Glass House and Farnsworth, Together

Robin Hill’s been photographing Philip Johnson’s Glass House since 1995, seeking new ways to “see” the late 1940s transparent structure in the Connecticut countryside.

“I photographed the whole 47 acres – trying to come up with a new, standard, iconic photo of it,” he says. “I got up there and fell in love with the whole story of it.”

But it was a visit to Mies van der Rohe’s Farnsworth House that spurred Hill’s latest exhibition of photography.

“I realized that nobody had done a show with these buildings next to each other,” he says. “So I did, and presented it to show the relationship between Mies and Johnson.”

The exhibition will open on June 22 in the lobby of the Four Seasons restaurant in New York’s Seagram Building, a collaborative effort between the two architects.

It was probably a happier – and less competitive – relationship than the master’s and student’s work on their transparent modernist houses.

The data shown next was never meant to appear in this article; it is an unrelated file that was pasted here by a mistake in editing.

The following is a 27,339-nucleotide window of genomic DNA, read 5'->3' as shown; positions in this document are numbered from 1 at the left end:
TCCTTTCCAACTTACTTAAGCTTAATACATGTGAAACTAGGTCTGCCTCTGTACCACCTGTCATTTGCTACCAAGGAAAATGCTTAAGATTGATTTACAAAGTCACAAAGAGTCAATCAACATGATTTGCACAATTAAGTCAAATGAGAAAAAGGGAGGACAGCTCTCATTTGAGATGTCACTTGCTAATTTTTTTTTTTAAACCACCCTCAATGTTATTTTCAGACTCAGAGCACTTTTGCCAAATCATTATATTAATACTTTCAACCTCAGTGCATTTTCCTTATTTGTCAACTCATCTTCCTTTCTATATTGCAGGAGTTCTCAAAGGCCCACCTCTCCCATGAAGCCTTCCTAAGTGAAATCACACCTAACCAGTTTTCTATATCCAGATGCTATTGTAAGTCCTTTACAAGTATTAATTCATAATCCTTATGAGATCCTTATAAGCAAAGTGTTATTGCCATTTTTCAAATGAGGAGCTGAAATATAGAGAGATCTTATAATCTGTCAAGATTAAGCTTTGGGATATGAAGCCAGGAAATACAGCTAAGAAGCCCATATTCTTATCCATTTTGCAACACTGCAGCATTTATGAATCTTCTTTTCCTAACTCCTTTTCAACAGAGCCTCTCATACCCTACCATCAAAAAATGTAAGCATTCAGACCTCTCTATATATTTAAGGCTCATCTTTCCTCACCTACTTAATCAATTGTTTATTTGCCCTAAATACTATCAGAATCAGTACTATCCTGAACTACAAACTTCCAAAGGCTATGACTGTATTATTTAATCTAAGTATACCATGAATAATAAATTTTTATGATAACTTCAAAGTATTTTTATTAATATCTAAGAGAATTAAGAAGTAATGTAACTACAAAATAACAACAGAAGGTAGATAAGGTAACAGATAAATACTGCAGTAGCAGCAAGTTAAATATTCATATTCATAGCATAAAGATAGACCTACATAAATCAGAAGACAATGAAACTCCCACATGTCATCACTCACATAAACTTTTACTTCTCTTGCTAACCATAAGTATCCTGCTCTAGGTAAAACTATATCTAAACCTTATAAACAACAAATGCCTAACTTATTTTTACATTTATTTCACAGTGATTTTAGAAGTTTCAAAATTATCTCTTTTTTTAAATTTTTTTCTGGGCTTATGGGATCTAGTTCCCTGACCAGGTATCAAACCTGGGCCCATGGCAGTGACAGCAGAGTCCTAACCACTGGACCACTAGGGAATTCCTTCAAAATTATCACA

“Mies designed Farnsworth in 1946-47, but Johnson beat him to the punch by looking at the designs – and Farnsworth was not built ’til 1951,” he says. “It was a little testy as a result of the Glass House being built first.”

Not surprisingly, the two houses share a number of characteristics. They’re both glass and designed to be experienced inside and out at once. They share similar spatial flow and geometry. There are chairs by Mies in both. And each revels in its relationship with the natural environment,

“The Glass House is in the earth and Farnsworth is in a flood plain and floating five feet above the ground – it’s like an ethereal thing that might float away at any moment,” he says.

There are obvious differences, of course. The Glass House is black, and Farnsworth is white. Visitors step up to a plinth to enter Farnsworth, while the Glass House entry is two simple steps. And then there are the fireplaces:

“What Johnson did inside was a brick cylinder with a bath and shower on one side and on other is a fireplace – an ode to Frank Lloyd Wright,” he says. “The Farnsworth fireplace is more like a detail.”

Fifty percent of the proceeds from the sale of Hill’s photographs of will go to maintainence for these classic midcentury moderns.

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